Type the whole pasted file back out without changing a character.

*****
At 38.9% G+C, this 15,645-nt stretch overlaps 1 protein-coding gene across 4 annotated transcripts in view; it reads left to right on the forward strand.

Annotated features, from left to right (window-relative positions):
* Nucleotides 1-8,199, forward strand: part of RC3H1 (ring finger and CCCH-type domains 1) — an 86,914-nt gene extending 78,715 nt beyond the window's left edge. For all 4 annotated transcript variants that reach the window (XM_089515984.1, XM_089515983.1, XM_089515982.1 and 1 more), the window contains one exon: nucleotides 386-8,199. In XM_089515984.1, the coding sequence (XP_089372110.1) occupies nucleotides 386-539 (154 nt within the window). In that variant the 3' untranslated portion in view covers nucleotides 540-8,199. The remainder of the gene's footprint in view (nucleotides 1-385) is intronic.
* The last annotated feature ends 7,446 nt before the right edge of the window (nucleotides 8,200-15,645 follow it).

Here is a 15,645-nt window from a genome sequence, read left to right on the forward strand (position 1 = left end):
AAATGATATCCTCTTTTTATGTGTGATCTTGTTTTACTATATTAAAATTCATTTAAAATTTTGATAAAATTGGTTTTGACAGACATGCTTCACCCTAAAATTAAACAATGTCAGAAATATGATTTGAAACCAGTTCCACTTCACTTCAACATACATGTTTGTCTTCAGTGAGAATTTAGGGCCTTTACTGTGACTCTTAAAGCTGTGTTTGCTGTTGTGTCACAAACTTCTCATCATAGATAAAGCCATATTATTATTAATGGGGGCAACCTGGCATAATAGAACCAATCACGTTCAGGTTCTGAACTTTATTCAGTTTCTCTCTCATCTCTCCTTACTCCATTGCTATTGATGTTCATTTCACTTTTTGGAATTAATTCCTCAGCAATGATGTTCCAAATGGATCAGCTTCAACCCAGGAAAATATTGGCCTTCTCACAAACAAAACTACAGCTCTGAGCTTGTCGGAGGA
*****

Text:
At 38.9% G+C, this 15,645-nt stretch overlaps 1 protein-coding gene across 4 annotated transcripts in view; it reads left to right on the forward strand.

Annotated features, from left to right (window-relative positions):
* Nucleotides 1-8,199, forward strand: part of RC3H1 (ring finger and CCCH-type domains 1) — an 86,914-nt gene extending 78,715 nt beyond the window's left edge. For all 4 annotated transcript variants that reach the window (XM_089515984.1, XM_089515983.1, XM_089515982.1 and 1 more), the window contains one exon: nucleotides 386-8,199. In XM_089515984.1, the coding sequence (XP_089372110.1) occupies nucleotides 386-539 (154 nt within the window). In that variant the 3' untranslated portion in view covers nucleotides 540-8,199. The remainder of the gene's footprint in view (nucleotides 1-385) is intronic.
* The last annotated feature ends 7,446 nt before the right edge of the window (nucleotides 8,200-15,645 follow it).

Here is a 15,645-nt window from a genome sequence, read left to right on the forward strand (position 1 = left end):
AAATGATATCCTCTTTTTATGTGTGATCTTGTTTTACTATATTAAAATTCATTTAAAATTTTGATAAAATTGGTTTTGACAGACATGCTTCACCCTAAAATTAAACAATGTCAGAAATATGATTTGAAACCAGTTCCACTTCACTTCAACATACATGTTTGTCTTCAGTGAGAATTTAGGGCCTTTACTGTGACTCTTAAAGCTGTGTTTGCTGTTGTGTCACAAACTTCTCATCATAGATAAAGCCATATTATTATTAATGGGGGCAACCTGGCATAATAGAACCAATCACGTTCAGGTTCTGAACTTTATTCAGTTTCTCTCTCATCTCTCCTTACTCCATTGCTATTGATGTTCATTTCACTTTTTGGAATTAATTCCTCAGCAATGATGTTCCAAATGGATCAGCTTCAACCCAGGAAAATATTGGCCTTCTCACAAACAAAACTACAGCTCTGAGCTTGTCGGAGGA